Argentina: Salta Floods - Emergency Plan of Action (EPoA)(MDRAR015)
Description of the disaster
Since 31 January 2018, severe storms have dropped more than 200mm of rain ON 20,000 km2 in northern Salta Province in northwestern Argentina; this situation, coupled with rainfall in the upper basin of the Bermejo and Pilcomayo Rivers (Paraguay/Bolivia border) caused a rise in water levels which were already high from discharges from the Chimeo Dam in Villamontes, Bolivia due to a crack to its structure that caused flooding in areas along the banks of the Pilcomayo River in Salta; as a result, water levels have far exceeded historical levels, triggering an alert and corresponding evacuation of affected communities.
Based on initial assessments more than 17,000 people have been affected from which 2,897 had to be evacuated and more than 7,000 relocated and self-evacuated, in addition to one hundred people left isolated and without any means of communication.
Significant damages have been initially reported in more than 50 towns in four departments in northern Salta Province, including rural and urban flooding, landslides and so forth; however, the most significant impact was reported in the Emergency Plan of Action (EPoA) Argentina: Salta Floods
3 February 2018: Communities isolated by the flooding and total damage in Santa Victoria Este. Source: Argentine Red Cross municipality of Santa Victoria Este and in General San Martin Department (Campo Duran, Aguaray, Tartagal), prompting the establishment of evacuation centres to house families evacuated from Santa Victoria Este and its surrounding areas.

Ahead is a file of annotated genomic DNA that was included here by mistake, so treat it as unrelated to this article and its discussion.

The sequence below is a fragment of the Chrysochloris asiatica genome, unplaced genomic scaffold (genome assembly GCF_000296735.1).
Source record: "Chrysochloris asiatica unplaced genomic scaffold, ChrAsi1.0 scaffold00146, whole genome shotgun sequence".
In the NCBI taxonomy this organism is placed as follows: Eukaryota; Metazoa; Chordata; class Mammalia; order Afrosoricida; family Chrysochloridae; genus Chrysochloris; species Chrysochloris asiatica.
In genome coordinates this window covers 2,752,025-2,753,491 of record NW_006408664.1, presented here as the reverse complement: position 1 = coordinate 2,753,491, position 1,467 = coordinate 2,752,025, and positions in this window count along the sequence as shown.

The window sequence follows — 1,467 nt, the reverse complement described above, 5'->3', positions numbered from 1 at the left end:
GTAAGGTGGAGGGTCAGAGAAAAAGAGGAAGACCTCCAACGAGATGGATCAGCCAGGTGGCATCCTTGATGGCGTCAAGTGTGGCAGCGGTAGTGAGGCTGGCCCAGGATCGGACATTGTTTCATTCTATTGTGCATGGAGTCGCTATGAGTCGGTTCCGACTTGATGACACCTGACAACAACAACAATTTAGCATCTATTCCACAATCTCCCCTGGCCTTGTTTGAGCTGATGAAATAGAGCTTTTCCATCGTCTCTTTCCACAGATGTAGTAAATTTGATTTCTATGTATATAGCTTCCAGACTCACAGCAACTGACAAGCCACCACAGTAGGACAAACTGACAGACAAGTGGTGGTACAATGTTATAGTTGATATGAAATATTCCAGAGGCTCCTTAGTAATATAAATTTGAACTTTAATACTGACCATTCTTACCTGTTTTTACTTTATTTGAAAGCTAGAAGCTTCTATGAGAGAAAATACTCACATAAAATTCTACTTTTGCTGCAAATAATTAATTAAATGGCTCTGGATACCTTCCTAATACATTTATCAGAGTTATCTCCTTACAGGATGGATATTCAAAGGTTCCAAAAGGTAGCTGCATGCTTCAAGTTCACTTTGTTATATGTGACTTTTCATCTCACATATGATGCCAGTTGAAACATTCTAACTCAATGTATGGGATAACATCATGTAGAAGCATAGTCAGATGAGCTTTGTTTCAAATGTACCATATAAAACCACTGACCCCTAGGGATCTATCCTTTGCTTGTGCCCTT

Overflows from the Pilcomayo River have flooded entire areas, especially in the indigenous communities of Wichi, Chorote and Toba. According to the 2010 Census, 6.4 per cent (79,204 people) of the population in Salta province is indigenous and coexist with the affected urbanized communities.
Although Argentina is one of the countries with the highest rate of human development (very high), there is a serious marginalization of indigenous peoples especially in aspects such as health, education and the rights of women and girls; consequently, the ARC needs to consider multiculturalism when planning its response , especially in matters related to risk perception, family dynamics, livelihoods, health practices, hygiene habits, protection, violence (including stigma and discrimination) and traditional practices for decision making and conflict resolution between indigenous communities and non-indigenous communities.